by Travis Mateer
It’s quite convenient that Missoula’s budget season coincides with summertime because summertime is when the LEAST amount of attention is being paid by the public to stuff like bond requests. I wonder if that is by design?
Citing a lack of space and growing participation in both winter sports and agriculture, user groups at the Missoula County Fairgrounds on Tuesday asked the county to consider placing a general obligation bond on the November ballot to fund improvements.
Commissioners will hold a public hearing on July 28 as they consider the request, which doesn’t yet carry a dollar amount.
I wonder if anyone who supports this pays attention to the economy. Or world events. Or local tax sentiment. Because even Gomer can’t resist itemizing the bond madness:
If the county does place a general obligation bond on the ballot, it would be added to several other bonds still in service if voters passed it. Voters in 2014 approved a $42 million bond for Fort Missoula Regional Park and in 2016, more than 57% of voters approved a $30 million library bond.
Other bonds have since followed including a $15 million open space bond and $500,000 stewardship levy passed in 2018 with nearly 60% approval. Voters also approved two bonds for Missoula County Public Schools totaling roughly $158 million. That has since been followed by several voter-approved increases in operating funds.
“I hear a lot about taxes,” said Keene. “People live here and are successful here because of these investments, not in spite of them.”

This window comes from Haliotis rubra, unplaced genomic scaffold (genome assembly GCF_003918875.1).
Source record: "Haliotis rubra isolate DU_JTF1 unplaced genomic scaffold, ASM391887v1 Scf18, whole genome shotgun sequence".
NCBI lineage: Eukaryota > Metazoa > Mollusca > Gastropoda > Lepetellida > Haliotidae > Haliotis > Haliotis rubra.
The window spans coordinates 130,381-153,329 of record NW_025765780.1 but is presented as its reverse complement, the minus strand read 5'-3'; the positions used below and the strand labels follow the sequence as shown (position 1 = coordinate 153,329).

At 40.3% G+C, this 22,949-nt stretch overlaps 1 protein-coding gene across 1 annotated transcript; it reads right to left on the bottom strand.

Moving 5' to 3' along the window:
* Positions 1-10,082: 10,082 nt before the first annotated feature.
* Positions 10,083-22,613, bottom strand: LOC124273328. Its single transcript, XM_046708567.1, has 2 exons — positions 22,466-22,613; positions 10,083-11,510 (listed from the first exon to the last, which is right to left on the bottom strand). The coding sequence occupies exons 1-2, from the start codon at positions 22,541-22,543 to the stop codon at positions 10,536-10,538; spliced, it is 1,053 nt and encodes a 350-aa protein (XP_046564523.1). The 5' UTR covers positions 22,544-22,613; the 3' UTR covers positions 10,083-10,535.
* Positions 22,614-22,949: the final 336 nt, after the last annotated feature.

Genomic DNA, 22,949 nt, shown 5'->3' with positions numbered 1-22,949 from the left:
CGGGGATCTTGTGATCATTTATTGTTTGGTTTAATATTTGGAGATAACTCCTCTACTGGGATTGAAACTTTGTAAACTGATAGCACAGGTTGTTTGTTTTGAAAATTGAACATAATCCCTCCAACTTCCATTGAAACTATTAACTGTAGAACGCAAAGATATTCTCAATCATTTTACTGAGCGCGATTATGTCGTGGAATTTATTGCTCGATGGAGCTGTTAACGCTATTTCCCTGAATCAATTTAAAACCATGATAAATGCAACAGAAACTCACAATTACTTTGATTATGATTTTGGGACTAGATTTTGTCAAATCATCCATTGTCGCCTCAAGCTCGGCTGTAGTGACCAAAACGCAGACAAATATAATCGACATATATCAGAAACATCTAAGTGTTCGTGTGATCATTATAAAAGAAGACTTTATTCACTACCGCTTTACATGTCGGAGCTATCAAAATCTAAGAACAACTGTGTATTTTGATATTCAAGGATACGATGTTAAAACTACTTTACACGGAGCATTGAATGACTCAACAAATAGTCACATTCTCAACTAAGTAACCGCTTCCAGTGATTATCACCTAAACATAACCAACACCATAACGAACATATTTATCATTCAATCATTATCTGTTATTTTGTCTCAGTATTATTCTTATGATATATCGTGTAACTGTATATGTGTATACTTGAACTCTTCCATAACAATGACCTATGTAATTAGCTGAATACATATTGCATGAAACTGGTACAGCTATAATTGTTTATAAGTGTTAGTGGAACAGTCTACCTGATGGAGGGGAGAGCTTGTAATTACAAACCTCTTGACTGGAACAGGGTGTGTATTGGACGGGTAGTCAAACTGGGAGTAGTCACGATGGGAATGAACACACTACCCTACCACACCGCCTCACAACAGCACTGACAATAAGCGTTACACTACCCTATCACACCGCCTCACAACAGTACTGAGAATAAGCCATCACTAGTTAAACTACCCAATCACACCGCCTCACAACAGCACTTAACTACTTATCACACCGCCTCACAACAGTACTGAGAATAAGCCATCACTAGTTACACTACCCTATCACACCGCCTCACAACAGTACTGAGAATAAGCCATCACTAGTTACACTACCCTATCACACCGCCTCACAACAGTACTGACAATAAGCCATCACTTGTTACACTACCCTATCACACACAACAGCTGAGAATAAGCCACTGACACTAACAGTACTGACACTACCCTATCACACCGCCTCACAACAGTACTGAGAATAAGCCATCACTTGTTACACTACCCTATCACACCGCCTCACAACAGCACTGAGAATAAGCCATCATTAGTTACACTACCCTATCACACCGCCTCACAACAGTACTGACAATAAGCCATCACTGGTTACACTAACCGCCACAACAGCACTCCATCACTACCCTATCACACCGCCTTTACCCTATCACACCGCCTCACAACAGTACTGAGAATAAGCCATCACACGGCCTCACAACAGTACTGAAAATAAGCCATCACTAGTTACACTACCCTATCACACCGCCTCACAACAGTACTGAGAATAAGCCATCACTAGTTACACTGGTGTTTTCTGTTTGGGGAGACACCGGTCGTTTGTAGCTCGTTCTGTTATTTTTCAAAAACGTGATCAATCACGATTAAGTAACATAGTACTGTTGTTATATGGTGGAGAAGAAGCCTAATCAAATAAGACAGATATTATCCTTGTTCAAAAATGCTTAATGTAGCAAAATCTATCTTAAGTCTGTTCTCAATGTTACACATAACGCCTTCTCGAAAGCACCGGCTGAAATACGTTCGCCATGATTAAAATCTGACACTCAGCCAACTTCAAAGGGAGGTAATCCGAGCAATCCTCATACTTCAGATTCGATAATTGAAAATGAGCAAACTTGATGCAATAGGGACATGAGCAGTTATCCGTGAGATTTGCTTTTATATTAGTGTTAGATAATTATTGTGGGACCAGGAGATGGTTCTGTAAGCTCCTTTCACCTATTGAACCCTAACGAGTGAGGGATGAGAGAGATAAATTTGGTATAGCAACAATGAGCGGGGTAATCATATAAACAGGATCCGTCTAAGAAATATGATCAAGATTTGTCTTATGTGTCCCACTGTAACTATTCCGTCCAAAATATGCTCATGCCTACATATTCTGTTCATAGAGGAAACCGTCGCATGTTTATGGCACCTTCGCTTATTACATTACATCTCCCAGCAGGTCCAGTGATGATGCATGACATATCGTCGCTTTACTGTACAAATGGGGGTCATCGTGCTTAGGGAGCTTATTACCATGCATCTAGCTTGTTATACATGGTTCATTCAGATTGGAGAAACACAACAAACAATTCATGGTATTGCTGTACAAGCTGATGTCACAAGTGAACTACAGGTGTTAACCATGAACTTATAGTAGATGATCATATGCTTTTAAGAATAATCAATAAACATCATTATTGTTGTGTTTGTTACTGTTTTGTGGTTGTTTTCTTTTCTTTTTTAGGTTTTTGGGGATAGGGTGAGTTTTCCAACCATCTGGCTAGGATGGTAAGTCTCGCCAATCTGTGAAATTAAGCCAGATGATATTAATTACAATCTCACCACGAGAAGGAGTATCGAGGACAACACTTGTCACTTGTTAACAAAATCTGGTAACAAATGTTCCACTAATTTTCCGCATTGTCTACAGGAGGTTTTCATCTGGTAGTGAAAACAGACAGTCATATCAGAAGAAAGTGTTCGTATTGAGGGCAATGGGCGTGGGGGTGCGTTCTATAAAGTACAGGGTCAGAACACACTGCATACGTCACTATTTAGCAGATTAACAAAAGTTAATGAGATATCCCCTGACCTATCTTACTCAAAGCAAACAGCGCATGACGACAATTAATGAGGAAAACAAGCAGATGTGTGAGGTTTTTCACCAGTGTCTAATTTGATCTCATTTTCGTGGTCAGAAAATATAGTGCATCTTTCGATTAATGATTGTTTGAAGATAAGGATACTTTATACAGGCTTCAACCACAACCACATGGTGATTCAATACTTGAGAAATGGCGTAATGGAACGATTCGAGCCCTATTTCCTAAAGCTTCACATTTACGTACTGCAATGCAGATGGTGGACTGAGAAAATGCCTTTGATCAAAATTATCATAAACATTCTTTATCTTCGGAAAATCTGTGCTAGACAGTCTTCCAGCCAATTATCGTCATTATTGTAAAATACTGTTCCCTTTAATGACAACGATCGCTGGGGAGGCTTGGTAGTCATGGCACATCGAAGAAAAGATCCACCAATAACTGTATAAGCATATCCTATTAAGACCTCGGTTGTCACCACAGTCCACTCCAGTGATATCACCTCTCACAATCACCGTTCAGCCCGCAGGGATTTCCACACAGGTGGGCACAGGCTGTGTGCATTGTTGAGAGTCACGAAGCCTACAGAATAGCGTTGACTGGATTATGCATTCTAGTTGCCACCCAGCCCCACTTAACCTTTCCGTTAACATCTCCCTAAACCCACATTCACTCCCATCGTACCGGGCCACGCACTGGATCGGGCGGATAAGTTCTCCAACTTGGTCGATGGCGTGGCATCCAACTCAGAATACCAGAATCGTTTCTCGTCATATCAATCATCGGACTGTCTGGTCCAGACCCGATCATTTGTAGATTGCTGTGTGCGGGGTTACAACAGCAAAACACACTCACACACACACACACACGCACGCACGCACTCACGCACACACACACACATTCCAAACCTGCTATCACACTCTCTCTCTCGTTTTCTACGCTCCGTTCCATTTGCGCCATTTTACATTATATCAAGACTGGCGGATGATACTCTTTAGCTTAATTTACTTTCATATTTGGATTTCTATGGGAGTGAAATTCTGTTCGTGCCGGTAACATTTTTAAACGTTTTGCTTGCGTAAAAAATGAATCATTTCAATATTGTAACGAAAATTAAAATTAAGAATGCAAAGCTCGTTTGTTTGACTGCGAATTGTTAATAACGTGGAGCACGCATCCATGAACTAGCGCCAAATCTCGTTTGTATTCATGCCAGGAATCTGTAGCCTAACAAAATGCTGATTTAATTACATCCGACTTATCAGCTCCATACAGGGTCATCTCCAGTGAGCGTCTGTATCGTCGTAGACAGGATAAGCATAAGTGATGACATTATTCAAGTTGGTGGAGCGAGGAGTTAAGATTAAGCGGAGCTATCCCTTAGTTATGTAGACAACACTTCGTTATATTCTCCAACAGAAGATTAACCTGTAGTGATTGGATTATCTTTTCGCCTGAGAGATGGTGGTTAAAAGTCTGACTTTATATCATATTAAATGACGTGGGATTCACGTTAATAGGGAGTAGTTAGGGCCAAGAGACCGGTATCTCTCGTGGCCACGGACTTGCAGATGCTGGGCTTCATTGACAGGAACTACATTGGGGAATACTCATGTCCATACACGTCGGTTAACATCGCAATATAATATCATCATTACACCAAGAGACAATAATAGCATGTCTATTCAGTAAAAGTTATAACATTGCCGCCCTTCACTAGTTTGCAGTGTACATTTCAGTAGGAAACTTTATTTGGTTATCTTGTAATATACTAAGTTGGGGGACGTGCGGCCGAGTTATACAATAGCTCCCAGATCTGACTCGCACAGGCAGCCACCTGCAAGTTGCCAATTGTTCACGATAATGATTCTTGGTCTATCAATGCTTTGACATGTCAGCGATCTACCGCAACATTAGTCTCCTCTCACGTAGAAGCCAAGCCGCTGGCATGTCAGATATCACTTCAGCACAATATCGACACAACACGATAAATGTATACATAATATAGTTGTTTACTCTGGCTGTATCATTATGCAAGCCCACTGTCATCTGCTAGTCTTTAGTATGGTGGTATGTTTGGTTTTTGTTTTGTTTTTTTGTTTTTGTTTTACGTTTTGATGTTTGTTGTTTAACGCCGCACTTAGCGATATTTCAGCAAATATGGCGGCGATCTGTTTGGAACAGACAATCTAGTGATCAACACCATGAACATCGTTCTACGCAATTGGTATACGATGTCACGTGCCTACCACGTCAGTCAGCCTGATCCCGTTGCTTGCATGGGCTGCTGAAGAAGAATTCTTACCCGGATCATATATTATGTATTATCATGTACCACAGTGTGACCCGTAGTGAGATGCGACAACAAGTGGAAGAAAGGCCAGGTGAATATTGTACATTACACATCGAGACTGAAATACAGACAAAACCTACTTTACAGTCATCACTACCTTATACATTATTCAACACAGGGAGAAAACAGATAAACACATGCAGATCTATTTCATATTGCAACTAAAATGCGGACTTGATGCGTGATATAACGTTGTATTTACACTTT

Who is this Keene guy who “hears a lot about taxes”? In the article he’s simply named as a “supporter” of this bond. That’s classic Gomer. And here’s classic ME doing just a smidgen of research to remind readers of Keene’s connection to the WGM Group before becoming Public Works and Mobility Director. From the second link:
Jeremy Keene has been hired to lead Missoula’s Public works department, applying more than 24 years of experience in urban planning transportation design and project management to the position.
Keene had worked as a principal engineer since 1999 for the Missoula firm WGM Group. He replaces John Wilson, who is retiring Dec. 31. Contingent upon the City Council’s approval, Keene is expected to begin work with the city on Feb. 1.
“I really love this community,” Keene said in a press release. “I feel fortunate to live here and to work on projects that make positive change. Public Works is at the core of that — stuff like clean water and good sanitation — but it also extends to things like safe streets, good transportation and smart land use. These are important issues as we grow and invest in new infrastructure. I’m excited to be a part of that.”
It’s always impressive to see the local version of a revolving door between government work and the private sector. I hope this particular unnecessary bond is shelved, and quick, because I actually DO pay attention to the economy, and oh boy, buckle your seat belts.
And thanks for reading!